The Blog

New Chapters

A while since I blogged, but a fair amount has been going in in the background. I’m very surprised and pleased to announce I have received a grant from the Arts Council with which to write my new novel, more about which will no doubt follow over the coming months. 

With the many downsides of Covid, I’m relieved to report that it has proven fertile writing territory, in the absence of anything else to do. Since February, I have completed a memoir about the making of my first feature film, Offending Angels and also a children’s fairy-tale called Amethyst. On top of this, I’ve written two feature scripts. A good daily rhythm of walking, watching a film and then settling down to writing, uninterrupted.

After twelve solid years, I had to wave goodbye to my trusted steed, my 26-yr-old Mercedes 190E. With the incoming ULEZ (Emission Zone) restrictions happening next year, it was no longer a viable option, despite the miles it still had in the engine. 

I hope this missive finds you all well and promise not to leave it so long…

Ken Rea’s New Edition

It’s almost a guaranteed thing, whenever you bump into a fellow Alumni from Guildhall, should you mention tutors of yore, their face always lights up when you say Ken Rea. All of his teachings were infused with warmth. All he kept demanding was warmth, generosity and a sense of play from his students. And over the years, a great many household names have passed through his class. From Ben Chaplin, Daniel Craig, Ewan McGregor, Damian Lewis, Joseph Fiennes, Dominic West, Orlando Bloom, Michelle Dockery and Lily James.

I always felt a little sorry for all the actors who had never had the chance to work with him, inspirational and supportive as he was. There’s certainly a whole generation of actors who remain thankful for his teachings. Well, the good news is, having taught for as long as he has (three decades), he recently wrote and released a book about acting published through Bloomsbury Methuen, it’s called “The Outstanding Actor – Seven Keys To Success”.

It’s an outstanding insight into the workings of an actor. And not just any actor, but good actors, with input from the likes of Dame Judy Dench, Al Pacino and Nicholas Hytner. The seven chapter headings read: Warmth, Generosity, Enthusiasm, Danger, Presence, Grit and Charisma. I mean, forget about acting, who doesn’t want to get a handle on all that!?

However the landscape of acting changes, be it theatre, radio, film or television, the means of telling any given story well remains paramount. It’s the storyteller we invest in, with whom we are asked to relate to. I think it quite telling that whenever anyone talks about the greatest, the most famous lines in movie history, no one remembers the poor writer, only the actor. 

‘We’re gonna need a bigger boat’. ‘Say hello to my little friend’. ‘I’ll be back’.
I’d recommend The Outstanding Actor to anyone really, it’s an incredibly interesting read, whether you have aspirations to act or not, but especially if you are an actor. Ken also periodically runs seminars open to anyone not training under him at The Guildhall. You can find out about these by going to his website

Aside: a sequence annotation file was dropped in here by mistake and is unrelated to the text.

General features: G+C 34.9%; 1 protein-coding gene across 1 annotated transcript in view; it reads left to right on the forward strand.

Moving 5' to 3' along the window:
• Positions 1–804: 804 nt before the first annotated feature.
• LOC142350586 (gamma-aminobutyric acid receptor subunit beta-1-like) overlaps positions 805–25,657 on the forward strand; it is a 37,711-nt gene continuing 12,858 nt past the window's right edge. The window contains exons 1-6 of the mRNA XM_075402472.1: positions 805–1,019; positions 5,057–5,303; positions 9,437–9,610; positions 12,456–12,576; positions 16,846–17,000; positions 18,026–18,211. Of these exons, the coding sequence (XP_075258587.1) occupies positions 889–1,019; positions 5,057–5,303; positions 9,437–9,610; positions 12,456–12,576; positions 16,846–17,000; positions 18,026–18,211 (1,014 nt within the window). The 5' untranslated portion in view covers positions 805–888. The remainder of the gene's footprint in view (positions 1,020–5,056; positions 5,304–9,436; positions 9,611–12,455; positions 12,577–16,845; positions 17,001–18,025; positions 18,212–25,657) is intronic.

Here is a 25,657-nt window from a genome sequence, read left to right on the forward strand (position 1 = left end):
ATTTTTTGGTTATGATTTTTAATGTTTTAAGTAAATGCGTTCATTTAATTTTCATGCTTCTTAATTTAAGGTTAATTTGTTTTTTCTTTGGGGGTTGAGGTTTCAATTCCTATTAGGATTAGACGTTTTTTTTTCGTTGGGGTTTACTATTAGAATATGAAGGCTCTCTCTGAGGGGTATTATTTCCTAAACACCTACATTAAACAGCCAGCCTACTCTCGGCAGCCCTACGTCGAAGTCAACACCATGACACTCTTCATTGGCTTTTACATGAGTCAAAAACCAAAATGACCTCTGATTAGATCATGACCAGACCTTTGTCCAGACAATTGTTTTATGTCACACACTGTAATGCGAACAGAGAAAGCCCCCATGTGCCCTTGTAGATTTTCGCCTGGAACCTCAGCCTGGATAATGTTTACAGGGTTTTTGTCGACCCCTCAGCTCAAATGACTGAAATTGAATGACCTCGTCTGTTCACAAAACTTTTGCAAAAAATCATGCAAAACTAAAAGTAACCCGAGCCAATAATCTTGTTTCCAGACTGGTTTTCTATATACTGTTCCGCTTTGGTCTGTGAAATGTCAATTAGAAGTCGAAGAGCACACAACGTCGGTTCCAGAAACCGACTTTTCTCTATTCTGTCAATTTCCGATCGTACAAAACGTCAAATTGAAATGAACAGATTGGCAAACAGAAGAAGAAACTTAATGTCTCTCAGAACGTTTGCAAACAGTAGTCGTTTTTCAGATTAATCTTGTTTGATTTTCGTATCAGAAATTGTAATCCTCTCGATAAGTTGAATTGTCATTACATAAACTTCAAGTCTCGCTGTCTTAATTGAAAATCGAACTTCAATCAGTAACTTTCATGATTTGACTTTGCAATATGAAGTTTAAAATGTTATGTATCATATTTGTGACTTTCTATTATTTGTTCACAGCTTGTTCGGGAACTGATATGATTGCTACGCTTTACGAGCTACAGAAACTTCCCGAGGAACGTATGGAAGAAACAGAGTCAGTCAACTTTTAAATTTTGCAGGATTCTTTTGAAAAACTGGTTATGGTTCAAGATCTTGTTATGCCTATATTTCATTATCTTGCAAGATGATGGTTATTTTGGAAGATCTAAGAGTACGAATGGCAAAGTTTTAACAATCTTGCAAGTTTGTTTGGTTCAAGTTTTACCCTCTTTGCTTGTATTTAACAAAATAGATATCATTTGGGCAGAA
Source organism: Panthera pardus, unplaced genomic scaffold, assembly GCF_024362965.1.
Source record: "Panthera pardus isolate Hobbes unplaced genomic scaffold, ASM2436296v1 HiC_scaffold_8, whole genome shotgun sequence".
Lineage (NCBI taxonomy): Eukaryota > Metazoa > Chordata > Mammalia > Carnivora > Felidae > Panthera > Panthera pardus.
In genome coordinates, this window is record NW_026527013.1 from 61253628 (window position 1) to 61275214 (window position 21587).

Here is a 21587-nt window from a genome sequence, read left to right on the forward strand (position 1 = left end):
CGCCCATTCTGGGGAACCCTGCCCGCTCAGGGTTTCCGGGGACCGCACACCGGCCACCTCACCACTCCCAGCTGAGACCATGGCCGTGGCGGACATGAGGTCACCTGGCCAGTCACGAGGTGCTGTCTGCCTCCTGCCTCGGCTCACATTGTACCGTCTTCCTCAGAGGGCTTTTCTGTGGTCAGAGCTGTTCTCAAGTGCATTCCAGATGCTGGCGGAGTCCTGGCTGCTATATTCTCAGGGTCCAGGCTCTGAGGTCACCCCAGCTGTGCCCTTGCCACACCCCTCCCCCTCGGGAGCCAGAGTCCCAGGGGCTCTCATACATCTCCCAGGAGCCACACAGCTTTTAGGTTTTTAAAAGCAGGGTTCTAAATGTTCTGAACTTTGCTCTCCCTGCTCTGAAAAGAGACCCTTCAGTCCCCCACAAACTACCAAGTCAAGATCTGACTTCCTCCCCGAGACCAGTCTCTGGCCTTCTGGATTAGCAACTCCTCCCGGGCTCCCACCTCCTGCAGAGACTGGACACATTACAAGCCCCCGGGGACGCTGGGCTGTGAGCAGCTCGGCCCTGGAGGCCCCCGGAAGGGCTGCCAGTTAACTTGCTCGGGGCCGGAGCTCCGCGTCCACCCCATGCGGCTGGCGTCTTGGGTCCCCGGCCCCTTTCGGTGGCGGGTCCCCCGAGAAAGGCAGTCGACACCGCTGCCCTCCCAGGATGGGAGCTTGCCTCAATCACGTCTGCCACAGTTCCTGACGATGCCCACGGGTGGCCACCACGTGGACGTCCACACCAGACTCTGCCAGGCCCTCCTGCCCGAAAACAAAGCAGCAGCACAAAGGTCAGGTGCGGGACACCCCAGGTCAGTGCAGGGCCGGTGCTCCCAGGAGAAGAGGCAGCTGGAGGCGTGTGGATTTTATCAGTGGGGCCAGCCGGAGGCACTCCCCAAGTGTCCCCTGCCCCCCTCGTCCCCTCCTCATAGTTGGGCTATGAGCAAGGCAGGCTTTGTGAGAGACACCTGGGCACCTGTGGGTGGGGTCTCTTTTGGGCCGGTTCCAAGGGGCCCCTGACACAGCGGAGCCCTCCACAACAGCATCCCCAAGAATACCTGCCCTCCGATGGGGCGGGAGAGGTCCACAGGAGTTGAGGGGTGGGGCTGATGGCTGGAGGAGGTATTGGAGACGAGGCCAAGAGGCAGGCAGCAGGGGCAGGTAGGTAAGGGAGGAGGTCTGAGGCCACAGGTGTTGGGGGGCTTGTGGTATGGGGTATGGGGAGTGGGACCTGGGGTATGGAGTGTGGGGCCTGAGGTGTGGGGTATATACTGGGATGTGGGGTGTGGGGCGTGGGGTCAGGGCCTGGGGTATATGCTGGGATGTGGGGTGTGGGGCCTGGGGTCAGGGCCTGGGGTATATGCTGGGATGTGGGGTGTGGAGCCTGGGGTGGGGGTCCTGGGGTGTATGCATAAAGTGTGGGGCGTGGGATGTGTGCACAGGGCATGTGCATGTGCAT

Right to Remain

The Windrush Scandal and Me

Windrush is a distressing thing to talk about, for several reasons. Mostly when thinking about those who were affected by the Home Office Hostile Environment policy, where, under Theresa May, they destroyed the landing cards of several hundred thousand Brits, invited over to help with the ailing NHS and transport systems in the 60’s and 70’s. Knowing that, in destroying this evidence, they removed any official proof that these Commonwealth people were legally allowed to stay in the UK. Having removed that key evidence, they then set about asking the very same people for the very proof they had destroyed. When the bewildered taxpaying UK resident failed in this request, they lost their rights. Right to stay in the UK, right to free NHS treatment and right to work.

To compound this extraordinary string of events, the HO was then permitted to police itself, effectively allowing the very people found guilty of creating the situation in the first place, to then decide who was deserving of recompense and how much. This inevitably created a secondary slew of injustices, as applicants had their claims channelled into endless requests for paperwork that again didn’t exist or was too hard to find, dating back as it did to the 70’s. Some claimants, having lost livelihoods and residency, were awarded piffling sums in the low hundreds of pounds, not even covering the losses they accrued. Some died of illnesses, unable as they were to find NHS treatment. Some remain abroad, unable to re-enter the UK, and having been away for so long, are now no longer counted as UK residents anyway, regardless of the fact they may have had homes and brought up families here.
My birthmother was Windrush, coming over in the early 60’s to work for the NHS. Falling pregnant, she was thrown out of nursing. She was terrified of being found illegal, despite being invited over. She’d heard stories. From the early 70’s she pursued UK Citizenship. She was refused, all the way, up until 3-weeks before she died of undiagnosed cancer (see earlier para about NHS treatment). She shelled out a quarter of all the savings she had, to buy a UK passport she was rightfully due, the day she arrived in the UK. She never actually received it before she passed in 2009.